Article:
> even Tru64 and Ultrix: no need for steenking PC to install
    > the respective workstations. It's only the machine, the CD set
    > and me to get them up and running. On a scale which measures
    > ease of installation until GUI and networking is running,
    > VMS takes the absolute bottom notch, IMHO.
    >


    That's complete nonsense, for an Alpha workstation it also doesn't need
    more than the machine, the (single) CD, and me to install VMS.
    The whole discussion started with the question how to avoid typing in
    the license data for the network stack 'by hand'.
    The system using for cut/paste of the license data can as well be any
    other VMS system, no need for alien systems.
    The whole question of licenses for hobbyist systems is annoying, Yes,
    but does not make it impossible to install VMS on a workstation without
    the help of another system!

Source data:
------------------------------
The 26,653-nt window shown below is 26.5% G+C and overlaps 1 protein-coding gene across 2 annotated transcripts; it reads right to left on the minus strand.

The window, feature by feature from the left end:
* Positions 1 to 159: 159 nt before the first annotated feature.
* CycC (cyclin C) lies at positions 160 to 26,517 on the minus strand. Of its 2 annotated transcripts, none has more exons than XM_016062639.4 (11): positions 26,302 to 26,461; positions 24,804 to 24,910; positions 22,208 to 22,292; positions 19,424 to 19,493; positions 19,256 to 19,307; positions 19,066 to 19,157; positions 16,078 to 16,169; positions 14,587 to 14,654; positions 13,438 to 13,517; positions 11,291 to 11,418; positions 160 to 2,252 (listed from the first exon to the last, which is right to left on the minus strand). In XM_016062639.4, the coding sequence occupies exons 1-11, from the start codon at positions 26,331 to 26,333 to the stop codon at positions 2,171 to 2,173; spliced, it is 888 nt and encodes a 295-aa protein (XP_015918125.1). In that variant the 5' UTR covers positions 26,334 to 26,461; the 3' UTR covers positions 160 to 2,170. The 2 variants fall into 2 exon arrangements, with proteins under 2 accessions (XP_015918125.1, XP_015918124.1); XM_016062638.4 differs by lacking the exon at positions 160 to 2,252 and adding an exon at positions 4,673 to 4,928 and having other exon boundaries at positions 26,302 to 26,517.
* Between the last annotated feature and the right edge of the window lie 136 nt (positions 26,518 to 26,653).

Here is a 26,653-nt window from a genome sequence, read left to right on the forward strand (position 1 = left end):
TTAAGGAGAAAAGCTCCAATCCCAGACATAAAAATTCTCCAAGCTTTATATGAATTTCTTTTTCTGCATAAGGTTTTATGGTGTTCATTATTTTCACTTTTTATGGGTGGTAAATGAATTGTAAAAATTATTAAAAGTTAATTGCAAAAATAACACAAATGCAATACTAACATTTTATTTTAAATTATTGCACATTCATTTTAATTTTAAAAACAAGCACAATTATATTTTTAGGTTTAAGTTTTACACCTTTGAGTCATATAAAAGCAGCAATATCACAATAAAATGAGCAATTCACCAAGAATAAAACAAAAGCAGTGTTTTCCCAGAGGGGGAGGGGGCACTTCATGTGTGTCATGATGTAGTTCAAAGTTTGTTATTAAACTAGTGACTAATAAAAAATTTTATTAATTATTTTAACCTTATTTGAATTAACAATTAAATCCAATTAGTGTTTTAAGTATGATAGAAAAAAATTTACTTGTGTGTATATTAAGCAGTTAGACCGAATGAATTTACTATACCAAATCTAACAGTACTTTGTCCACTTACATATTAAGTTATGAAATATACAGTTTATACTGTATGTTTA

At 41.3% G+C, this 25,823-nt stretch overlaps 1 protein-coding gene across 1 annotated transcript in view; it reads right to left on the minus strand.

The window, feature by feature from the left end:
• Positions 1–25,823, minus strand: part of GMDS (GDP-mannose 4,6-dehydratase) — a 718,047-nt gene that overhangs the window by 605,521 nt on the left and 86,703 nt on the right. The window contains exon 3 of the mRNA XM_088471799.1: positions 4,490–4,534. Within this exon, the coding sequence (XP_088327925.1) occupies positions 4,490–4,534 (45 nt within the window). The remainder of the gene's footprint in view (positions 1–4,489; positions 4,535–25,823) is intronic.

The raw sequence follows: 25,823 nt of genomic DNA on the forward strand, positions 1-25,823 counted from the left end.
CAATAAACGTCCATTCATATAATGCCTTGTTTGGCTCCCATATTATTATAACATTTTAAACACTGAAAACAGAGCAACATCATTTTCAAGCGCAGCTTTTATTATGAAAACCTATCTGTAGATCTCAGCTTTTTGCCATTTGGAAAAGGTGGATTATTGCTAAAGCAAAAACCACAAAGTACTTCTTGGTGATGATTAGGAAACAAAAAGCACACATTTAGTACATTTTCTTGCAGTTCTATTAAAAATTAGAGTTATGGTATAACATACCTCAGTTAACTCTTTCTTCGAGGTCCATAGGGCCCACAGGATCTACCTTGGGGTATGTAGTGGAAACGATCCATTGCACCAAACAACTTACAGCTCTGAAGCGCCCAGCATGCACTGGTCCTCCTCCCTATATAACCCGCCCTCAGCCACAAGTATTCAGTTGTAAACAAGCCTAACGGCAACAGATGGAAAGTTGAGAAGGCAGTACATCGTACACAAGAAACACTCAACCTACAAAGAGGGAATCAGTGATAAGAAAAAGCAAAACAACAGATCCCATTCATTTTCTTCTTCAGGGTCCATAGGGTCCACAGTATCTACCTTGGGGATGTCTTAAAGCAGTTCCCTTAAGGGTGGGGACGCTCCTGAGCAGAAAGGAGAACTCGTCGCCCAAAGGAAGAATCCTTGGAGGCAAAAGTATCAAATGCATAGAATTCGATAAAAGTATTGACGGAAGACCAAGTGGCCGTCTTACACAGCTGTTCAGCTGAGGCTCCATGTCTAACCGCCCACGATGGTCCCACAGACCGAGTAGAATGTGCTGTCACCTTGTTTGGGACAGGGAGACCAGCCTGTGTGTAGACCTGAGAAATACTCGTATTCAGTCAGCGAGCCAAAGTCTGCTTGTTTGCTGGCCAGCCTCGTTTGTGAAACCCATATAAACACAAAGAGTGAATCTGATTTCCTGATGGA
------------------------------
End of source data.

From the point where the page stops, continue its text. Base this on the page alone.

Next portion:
--

    Joseph Huber - http://www.huber-joseph.de

  19. Re: OpenVMS vs. Tru64?

    "Bill Gunshannon" wrote in message
    news:6jkqjoF3ode5U1@mid.individual.net...
    >
    > Anything but VMS? You do realize that no other OS requires you to
    > have a second, different OS in order to reasonably install their product.
    >
    > bill
    >
    > --
    > Bill Gunshannon | de-moc-ra-cy (di mok' ra see) n. Three wolves
    > billg999@cs.scranton.edu | and a sheep voting on what's for dinner.
    > University of Scranton |
    > Scranton, Pennsylvania | #include



    You could of course have VMS connected as the console...

    I have a problem getting any *nix OS onto my Alpha's because I do not run it